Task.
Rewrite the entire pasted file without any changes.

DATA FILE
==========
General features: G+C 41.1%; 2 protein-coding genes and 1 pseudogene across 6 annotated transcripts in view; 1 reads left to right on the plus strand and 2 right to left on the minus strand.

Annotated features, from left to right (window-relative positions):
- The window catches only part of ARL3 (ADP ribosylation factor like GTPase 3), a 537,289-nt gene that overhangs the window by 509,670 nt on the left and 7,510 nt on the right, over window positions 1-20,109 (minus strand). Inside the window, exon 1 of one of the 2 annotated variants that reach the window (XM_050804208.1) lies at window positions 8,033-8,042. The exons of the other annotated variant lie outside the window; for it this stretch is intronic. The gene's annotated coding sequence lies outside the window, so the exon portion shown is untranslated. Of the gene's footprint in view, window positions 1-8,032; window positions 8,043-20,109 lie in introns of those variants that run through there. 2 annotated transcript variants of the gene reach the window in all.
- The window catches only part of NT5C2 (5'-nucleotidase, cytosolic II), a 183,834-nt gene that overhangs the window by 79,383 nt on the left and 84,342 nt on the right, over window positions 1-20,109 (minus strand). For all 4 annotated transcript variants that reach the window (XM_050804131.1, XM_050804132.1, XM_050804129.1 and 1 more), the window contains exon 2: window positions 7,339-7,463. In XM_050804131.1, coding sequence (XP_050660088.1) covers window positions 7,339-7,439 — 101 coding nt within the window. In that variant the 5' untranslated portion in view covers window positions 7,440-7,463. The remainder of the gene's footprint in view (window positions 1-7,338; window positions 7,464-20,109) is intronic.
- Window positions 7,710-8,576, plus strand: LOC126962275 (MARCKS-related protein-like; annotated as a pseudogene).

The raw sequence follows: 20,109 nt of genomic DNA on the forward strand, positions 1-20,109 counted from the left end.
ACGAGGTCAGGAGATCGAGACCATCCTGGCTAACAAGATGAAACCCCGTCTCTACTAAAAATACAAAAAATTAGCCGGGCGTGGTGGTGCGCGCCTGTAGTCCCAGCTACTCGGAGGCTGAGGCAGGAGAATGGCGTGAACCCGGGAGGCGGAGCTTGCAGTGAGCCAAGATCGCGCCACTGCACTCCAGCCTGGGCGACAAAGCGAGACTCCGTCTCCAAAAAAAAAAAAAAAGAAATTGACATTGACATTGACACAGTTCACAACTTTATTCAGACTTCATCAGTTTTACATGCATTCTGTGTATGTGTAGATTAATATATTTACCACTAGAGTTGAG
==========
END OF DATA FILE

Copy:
General features: G+C 41.1%; 2 protein-coding genes and 1 pseudogene across 6 annotated transcripts in view; 1 reads left to right on the plus strand and 2 right to left on the minus strand.

Annotated features, from left to right (window-relative positions):
- The window catches only part of ARL3 (ADP ribosylation factor like GTPase 3), a 537,289-nt gene that overhangs the window by 509,670 nt on the left and 7,510 nt on the right, over window positions 1-20,109 (minus strand). Inside the window, exon 1 of one of the 2 annotated variants that reach the window (XM_050804208.1) lies at window positions 8,033-8,042. The exons of the other annotated variant lie outside the window; for it this stretch is intronic. The gene's annotated coding sequence lies outside the window, so the exon portion shown is untranslated. Of the gene's footprint in view, window positions 1-8,032; window positions 8,043-20,109 lie in introns of those variants that run through there. 2 annotated transcript variants of the gene reach the window in all.
- The window catches only part of NT5C2 (5'-nucleotidase, cytosolic II), a 183,834-nt gene that overhangs the window by 79,383 nt on the left and 84,342 nt on the right, over window positions 1-20,109 (minus strand). For all 4 annotated transcript variants that reach the window (XM_050804131.1, XM_050804132.1, XM_050804129.1 and 1 more), the window contains exon 2: window positions 7,339-7,463. In XM_050804131.1, coding sequence (XP_050660088.1) covers window positions 7,339-7,439 — 101 coding nt within the window. In that variant the 5' untranslated portion in view covers window positions 7,440-7,463. The remainder of the gene's footprint in view (window positions 1-7,338; window positions 7,464-20,109) is intronic.
- Window positions 7,710-8,576, plus strand: LOC126962275 (MARCKS-related protein-like; annotated as a pseudogene).

The raw sequence follows: 20,109 nt of genomic DNA on the forward strand, positions 1-20,109 counted from the left end.
ACGAGGTCAGGAGATCGAGACCATCCTGGCTAACAAGATGAAACCCCGTCTCTACTAAAAATACAAAAAATTAGCCGGGCGTGGTGGTGCGCGCCTGTAGTCCCAGCTACTCGGAGGCTGAGGCAGGAGAATGGCGTGAACCCGGGAGGCGGAGCTTGCAGTGAGCCAAGATCGCGCCACTGCACTCCAGCCTGGGCGACAAAGCGAGACTCCGTCTCCAAAAAAAAAAAAAAAGAAATTGACATTGACATTGACACAGTTCACAACTTTATTCAGACTTCATCAGTTTTACATGCATTCTGTGTATGTGTAGATTAATATATTTACCACTAGAGTTGAG